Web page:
If you want to be a writer, you must begin by falling in love with reading. My love affair began when my mother and grandmother captivated and enthralled a preschool girl with Dr. Suess books and fairy tales. When I learned to read on my own, my first "big" book was Charlotte's Web and then Stuart Little. The hook was set; I was a bibliophile for life. I read everything I could get my hands on, age-appropriate or not. In our home, nestled in a bookcase that had been painted and repainted, as was most of our repurposed furniture, a collection of Reader's Digest Condensed Books took up space next to an old set of Encyclopaedia Britannica. I consumed abridged versions of The Good Earth, Grimm's Fairy Tales, Tom Sawyer, Huckleberry Finn, and countless others. It was around this time when my aunt (a school teacher) gave me The Chronicles of Narnia; they will always remain among my lifetime favorites. Then came Nancy Drew, the Little House on the Prairie series, and any works of horror or science fiction I could find at the library. When I was twelve, I read a post-apocalyptic novel called No Blade of Grass and shortly after, The Omega Man, and thus my lifetime love of the genre was cemented. (I remember calling in sick to work so I could finish The Stand.)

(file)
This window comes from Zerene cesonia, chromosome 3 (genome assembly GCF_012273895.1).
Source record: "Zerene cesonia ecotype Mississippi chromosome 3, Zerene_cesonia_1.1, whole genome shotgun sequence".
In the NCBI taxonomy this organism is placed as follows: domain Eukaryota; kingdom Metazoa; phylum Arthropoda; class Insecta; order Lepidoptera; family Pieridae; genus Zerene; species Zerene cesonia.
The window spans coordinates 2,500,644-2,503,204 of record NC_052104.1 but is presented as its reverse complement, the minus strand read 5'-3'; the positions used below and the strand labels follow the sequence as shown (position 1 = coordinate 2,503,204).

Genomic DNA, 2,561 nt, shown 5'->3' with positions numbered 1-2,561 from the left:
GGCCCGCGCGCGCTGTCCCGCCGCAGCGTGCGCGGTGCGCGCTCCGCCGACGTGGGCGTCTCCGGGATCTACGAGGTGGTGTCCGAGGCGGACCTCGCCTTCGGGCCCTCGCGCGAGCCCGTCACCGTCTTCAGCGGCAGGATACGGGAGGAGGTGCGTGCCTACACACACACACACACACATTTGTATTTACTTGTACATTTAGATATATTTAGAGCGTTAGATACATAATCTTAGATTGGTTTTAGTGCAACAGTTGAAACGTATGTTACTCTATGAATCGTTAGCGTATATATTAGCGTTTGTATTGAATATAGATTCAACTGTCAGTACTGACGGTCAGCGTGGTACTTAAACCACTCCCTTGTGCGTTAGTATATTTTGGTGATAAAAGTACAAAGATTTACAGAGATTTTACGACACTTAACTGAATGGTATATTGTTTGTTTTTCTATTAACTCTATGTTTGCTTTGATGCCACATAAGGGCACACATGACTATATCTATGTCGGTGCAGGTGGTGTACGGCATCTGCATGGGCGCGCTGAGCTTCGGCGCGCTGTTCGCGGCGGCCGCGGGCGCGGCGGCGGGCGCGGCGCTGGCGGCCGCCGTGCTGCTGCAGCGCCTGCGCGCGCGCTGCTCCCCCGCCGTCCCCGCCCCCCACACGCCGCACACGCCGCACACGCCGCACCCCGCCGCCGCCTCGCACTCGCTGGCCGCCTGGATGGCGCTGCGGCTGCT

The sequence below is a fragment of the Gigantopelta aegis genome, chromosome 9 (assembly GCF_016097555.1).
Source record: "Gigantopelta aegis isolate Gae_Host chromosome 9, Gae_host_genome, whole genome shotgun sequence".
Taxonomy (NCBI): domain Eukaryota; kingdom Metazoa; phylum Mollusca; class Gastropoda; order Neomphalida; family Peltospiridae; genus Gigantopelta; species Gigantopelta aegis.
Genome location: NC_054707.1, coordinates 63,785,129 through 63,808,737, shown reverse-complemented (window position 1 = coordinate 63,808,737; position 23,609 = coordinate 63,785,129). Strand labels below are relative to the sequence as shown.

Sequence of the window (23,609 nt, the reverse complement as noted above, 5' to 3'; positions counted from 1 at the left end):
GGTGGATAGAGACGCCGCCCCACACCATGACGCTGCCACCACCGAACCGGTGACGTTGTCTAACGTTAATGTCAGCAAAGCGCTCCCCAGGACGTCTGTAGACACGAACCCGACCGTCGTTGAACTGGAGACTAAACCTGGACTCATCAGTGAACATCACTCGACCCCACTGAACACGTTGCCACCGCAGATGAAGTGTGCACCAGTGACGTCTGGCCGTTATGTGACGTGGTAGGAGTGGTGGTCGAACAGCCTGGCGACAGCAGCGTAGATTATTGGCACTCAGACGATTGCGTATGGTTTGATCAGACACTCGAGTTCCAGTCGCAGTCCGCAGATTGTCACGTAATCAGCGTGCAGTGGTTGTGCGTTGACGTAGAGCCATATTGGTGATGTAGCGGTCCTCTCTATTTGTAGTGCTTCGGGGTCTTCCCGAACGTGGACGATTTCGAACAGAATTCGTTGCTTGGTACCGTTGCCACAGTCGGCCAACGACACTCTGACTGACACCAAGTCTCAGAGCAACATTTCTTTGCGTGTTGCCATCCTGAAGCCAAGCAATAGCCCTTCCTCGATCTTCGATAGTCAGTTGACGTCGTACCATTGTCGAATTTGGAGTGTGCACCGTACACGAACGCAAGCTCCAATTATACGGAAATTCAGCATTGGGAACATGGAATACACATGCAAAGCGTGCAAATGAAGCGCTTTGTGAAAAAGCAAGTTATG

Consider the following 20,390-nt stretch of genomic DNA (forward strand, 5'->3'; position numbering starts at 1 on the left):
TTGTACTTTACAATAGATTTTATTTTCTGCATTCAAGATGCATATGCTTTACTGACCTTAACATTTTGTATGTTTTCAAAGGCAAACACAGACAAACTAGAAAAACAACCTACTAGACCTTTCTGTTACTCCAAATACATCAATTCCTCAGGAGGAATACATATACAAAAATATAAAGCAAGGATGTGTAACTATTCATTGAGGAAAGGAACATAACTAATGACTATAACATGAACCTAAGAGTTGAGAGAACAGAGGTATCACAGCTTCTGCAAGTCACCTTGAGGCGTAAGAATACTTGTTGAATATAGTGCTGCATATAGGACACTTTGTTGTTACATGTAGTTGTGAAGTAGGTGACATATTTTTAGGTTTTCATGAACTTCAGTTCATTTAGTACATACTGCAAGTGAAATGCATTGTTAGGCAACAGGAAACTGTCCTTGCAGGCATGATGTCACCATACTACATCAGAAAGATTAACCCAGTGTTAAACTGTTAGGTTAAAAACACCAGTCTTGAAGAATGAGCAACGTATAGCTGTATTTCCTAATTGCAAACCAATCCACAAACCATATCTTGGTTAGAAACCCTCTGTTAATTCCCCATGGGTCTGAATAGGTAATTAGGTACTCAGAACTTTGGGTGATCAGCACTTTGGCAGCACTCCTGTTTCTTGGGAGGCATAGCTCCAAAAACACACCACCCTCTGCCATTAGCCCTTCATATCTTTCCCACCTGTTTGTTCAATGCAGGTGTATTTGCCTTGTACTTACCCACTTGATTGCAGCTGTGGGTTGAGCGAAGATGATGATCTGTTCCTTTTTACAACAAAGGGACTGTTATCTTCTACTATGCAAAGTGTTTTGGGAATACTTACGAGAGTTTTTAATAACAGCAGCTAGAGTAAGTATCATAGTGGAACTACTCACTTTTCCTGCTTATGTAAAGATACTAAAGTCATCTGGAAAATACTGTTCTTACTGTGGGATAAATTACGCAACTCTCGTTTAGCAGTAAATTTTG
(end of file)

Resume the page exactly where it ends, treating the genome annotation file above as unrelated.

I don't have the credentials one sees in the bios of many authors. I don't have advanced degrees in literature, nor any 'professional' writing experience. Everything I've learned about writing has grown from my love of reading. I began my writing career at the tender age of seven, when I wrote a play for my third-grade class. It was not an assignment; I did it because I had discovered I loved creative writing as much as I loved reading. I received a children's typewriter the next year, and countless short stories followed: romance yarns about my sister's fictional trysts with Donny Osmond (our bedroom was wall-papered with his posters), a work of horror about murdering my brother (who tormented me by sitting on my head and passing gas), and many others I don't remember.
In my teen years, I wrote some really awful poetry, then a number of short stories over the next decades, some of which weren't even awful. I finally got serious about writing several years ago. The timing felt perfect, and I was able to slip into the habit of sitting down at my keyboard every day and cranking out some not-too-shabby prose.
My first published novel, Secrets Under the Mesa, began as a short story. I decided it had some legs and went with it. The inspiration for The Troop of Shadows Chronicles emerged from two directions: my love of post-apocalyptic fiction, and a recent interest in disaster preparedness.
Stephen King says, "Talent is cheaper than table salt. What separates the talented individual from the successful one is a lot of hard work." I love this quote and I agree with it, but I would add that writers are born - you either have it or you don't. If you do have it, it takes a lot of work to become good at it, and even more work to finish what you begin.
I hope you'll enjoy my novels. I wrote them for fellow book lovers just like you.
(I live in the suburbs of Dallas, Texas, with my husband and two spoiled rotten dogs.)